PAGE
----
2019 Mazda 6 vs. 2019 Kia Optima Hybrid

Detailed Review, Specifications & Comparison

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Safety

The Mazda 6 has standard E911 Automatic Emergency Notification, which uses a global positioning satellite (GPS) receiver and a cellular system to send emergency personnel to the scene if any airbags deploy. The Optima Hybrid doesn’t offer a GPS response system, only a navigation computer with no live response for emergencies, so if you’re involved in an accident and you’re incapacitated help may not come as quickly.

Both the Mazda 6 and the Optima Hybrid have standard driver and passenger frontal airbags, front side-impact airbags, side-impact head airbags, front seatbelt pretensioners, front wheel drive, height adjustable front shoulder belts, four-wheel antilock brakes, traction control, electronic stability systems to prevent skidding, daytime running lights, blind spot warning systems, rearview cameras, rear cross-path warning and available around view monitors.

Warranty

The Mazda 6’s 5 year corrosion warranty has no mileage limitations, but the corrosion warranty on the Optima Hybrid runs out after 100,000 miles.

Reliability

From surveys of all its subscribers, Consumer Reports’ December 2018 Auto Issue reports that Mazda vehicles are more reliable than Kia vehicles. Consumer Reports ranks Mazda third in reliability. Kia is ranked fifth.

Engine

The Mazda 6 Grand Touring/Signature’s standard 2.5 turbo 4 cyl. produces 58 more horsepower (250 vs. 192) and 39 lbs.-ft. more torque (310 vs. 271) than the Optima Hybrid’s 2.0 DOHC 4 cyl. hybrid.

Fuel Economy and Range

An engine control system that can shut down half of the engine’s cylinders helps improve the Mazda 6 (except Turbo)’s fuel efficiency. The Optima Hybrid doesn’t offer a system that can shut down part of the engine.

Brakes and Stopping

For better stopping power the Mazda 6 Touring/Signature’s front brake rotors are larger than those on the Optima Hybrid:

 

Mazda6 Turbo

Optima

Front Rotors

12.6 inches

12 inches

Tires and Wheels

For better traction, the Mazda 6 has larger tires than the Optima Hybrid (225/55R17 vs. 205/65R16). The Mazda 6 Sport’s tires are larger than the largest tires available on the Optima Hybrid (225/55R17 vs. 215/55R17).

The Mazda 6 Sport’s standard tires provide better handling because they have a lower 55 series profile (height to width ratio) that provides a stiffer sidewall than the Optima Hybrid’s standard 65 series tires. The Mazda 6 Touring/Grand Touring/Signature’s tires have a lower 45 series profile than the Optima Hybrid’s optional 55 series tires.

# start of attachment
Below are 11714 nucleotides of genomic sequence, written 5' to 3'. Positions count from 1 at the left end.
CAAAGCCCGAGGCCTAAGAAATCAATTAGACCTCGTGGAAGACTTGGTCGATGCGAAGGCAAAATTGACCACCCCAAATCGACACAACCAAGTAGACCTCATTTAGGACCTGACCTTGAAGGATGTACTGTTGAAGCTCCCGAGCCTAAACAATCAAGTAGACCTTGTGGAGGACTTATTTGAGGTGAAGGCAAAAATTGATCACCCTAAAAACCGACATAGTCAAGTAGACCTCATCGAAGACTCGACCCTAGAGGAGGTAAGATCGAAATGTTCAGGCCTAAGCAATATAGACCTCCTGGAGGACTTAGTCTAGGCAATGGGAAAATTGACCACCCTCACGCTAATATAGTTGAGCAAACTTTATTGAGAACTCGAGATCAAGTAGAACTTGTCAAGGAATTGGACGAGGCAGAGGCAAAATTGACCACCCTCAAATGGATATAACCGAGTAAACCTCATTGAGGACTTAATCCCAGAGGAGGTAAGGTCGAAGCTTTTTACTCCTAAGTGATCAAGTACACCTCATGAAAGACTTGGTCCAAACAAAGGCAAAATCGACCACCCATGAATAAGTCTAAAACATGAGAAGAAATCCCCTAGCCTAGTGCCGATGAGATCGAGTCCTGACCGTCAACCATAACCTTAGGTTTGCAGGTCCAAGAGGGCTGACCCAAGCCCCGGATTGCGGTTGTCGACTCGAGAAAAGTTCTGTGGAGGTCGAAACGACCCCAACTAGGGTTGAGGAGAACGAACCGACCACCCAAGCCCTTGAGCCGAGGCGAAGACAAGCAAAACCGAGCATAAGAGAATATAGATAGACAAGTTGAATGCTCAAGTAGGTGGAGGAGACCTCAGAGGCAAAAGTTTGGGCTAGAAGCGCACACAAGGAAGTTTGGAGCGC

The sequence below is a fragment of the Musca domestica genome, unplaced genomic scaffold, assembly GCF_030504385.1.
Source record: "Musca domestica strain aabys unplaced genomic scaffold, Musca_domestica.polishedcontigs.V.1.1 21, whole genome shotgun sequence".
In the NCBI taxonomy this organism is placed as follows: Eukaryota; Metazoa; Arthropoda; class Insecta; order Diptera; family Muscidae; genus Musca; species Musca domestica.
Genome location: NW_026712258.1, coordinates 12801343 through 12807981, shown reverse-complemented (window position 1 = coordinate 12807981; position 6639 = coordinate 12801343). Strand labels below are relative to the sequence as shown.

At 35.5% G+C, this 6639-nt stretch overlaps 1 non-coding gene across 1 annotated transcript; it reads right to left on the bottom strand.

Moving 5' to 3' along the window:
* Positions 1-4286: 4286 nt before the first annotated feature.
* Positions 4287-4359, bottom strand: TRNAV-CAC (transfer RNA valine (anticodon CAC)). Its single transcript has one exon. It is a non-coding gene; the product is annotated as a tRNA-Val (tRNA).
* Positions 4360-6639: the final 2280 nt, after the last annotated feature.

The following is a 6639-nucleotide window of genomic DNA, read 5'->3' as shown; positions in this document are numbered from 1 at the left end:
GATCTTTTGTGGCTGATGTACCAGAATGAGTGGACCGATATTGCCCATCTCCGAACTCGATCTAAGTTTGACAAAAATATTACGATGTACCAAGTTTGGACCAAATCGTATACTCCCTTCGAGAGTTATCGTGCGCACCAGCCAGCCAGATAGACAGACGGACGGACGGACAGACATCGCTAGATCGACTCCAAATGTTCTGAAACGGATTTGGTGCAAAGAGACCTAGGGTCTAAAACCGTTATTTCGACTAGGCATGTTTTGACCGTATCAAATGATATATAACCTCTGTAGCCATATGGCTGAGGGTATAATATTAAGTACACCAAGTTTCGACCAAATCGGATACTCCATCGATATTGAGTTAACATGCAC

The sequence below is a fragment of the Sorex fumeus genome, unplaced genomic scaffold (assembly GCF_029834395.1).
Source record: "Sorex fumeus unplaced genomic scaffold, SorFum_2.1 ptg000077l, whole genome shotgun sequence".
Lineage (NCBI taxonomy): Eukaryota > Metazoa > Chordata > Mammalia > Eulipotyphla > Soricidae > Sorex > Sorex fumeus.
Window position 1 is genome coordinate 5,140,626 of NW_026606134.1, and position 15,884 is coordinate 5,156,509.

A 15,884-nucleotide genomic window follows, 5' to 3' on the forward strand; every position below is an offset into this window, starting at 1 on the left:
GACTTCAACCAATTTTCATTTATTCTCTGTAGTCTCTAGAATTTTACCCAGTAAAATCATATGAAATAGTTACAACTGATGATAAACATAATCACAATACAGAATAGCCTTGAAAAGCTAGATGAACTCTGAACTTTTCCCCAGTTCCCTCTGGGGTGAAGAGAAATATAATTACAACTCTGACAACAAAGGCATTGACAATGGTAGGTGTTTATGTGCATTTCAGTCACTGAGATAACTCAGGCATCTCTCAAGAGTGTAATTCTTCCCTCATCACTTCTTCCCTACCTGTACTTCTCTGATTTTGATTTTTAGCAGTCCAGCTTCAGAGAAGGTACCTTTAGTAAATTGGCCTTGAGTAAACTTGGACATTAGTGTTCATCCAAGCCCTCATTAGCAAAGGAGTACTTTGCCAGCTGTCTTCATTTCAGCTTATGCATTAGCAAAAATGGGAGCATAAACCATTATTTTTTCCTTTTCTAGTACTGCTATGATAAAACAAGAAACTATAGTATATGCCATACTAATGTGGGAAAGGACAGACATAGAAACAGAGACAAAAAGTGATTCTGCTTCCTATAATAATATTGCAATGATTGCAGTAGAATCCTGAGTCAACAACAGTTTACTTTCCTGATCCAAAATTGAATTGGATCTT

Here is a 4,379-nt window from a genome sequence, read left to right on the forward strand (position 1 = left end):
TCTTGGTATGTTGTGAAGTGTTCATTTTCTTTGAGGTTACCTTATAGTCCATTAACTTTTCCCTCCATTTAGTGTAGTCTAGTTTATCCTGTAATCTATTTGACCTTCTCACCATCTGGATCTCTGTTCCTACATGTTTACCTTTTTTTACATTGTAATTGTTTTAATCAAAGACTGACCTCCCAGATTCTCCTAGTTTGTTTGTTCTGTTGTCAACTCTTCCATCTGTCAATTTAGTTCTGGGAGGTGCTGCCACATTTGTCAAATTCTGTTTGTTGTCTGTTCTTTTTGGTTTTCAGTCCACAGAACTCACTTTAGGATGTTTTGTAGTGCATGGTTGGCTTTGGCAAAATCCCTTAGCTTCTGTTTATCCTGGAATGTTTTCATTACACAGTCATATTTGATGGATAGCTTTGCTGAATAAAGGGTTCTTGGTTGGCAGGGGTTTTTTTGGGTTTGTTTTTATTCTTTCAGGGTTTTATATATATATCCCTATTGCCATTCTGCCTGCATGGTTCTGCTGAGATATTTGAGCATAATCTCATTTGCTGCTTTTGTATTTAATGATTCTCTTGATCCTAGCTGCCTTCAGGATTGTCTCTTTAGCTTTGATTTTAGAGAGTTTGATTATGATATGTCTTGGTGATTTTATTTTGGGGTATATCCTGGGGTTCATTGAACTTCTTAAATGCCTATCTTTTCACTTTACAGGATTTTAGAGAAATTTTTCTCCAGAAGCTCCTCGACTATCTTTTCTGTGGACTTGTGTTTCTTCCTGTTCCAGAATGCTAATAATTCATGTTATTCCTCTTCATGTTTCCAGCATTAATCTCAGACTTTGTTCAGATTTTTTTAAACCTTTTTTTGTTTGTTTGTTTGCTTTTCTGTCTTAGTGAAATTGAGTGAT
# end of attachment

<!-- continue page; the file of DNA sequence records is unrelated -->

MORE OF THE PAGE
For better ride, handling and brake cooling the Mazda 6 Sport has standard 17-inch wheels. Smaller 16-inch wheels are standard on the Optima Hybrid. The Mazda 6 Touring/Grand Touring/Signature’s 19-inch wheels are larger than the 17-inch wheels optional on the Optima Hybrid.

The Mazda 6 has a standard space-saver spare tire so you can replace a flat tire and drive to have the flat repaired or replaced. A spare tire isn’t available on the Optima Hybrid; it requires you to depend on roadside assistance and your vehicle will have to be towed.

Chassis

The Mazda 6 may be more efficient, handle and accelerate better because it weighs up to about 250 pounds less than the Kia Optima Hybrid.

Cargo Capacity

The Mazda 6 has a much larger trunk than the Optima Hybrid (14.7 vs. 13.4 cubic feet).

To allow full utilization of available cargo room, the Mazda 6’s trunk lid uses concealed beam hinges that don’t intrude into the trunk. Its intrusive beam hinge reduces the Optima Hybrid’s useful trunk space.

The Mazda 6’s standard rear seats fold to accommodate long and bulky cargo. The Optima Hybrid Premium doesn’t offer folding rear seats, only a ski pass-through.

Ergonomics

The Mazda 6 offers a remote vehicle starting system, so the vehicle can be started from inside the driver's house. This allows the driver to comfortably warm up the engine before going out to the vehicle. The Optima Hybrid doesn’t offer a remote starting system.

The Mazda 6 Grand Touring Reserve and Signature have a standard heads-up display that projects speed and other key instrumentation readouts in front of the driver’s line of sight, allowing drivers to view information without diverting their eyes from the road. The Optima Hybrid doesn’t offer a heads-up display.

The Mazda 6’s front and rear power windows all open or close fully with one touch of the switches, making it more convenient at drive-up windows and toll booths, or when talking with someone outside the car. The Optima Hybrid’s rear power window switches have to be held the entire time to open or close them fully.

The Mazda 6’s standard wipers adjust their speed and turn on and off automatically according to the amount of rainfall on the windshield. The Optima Hybrid’s manually variable intermittent wipers have to be constantly adjusted.

The Mazda 6 Grand Touring/Signature has standard automatic dimming rear and side view mirrors which automatically darken quickly when headlights shine on them, keeping following vehicles from blinding or distracting the driver. The Optima Hybrid offers an automatic rear view mirror, but its side mirrors don’t dim.

Recommendations

Consumer Reports® recommends both the Mazda 6 and the Kia Optima Hybrid, based on reliability, safety and performance.

The Mazda 6 was chosen as one of Car and Driver’s “Top Ten” for 2 of the last 6 years. The Optima Hybrid has never been a Car and Driver “Top Ten” pick.

© 1991-2018 Advanta-STAR Automotive Research. All rights reserved.

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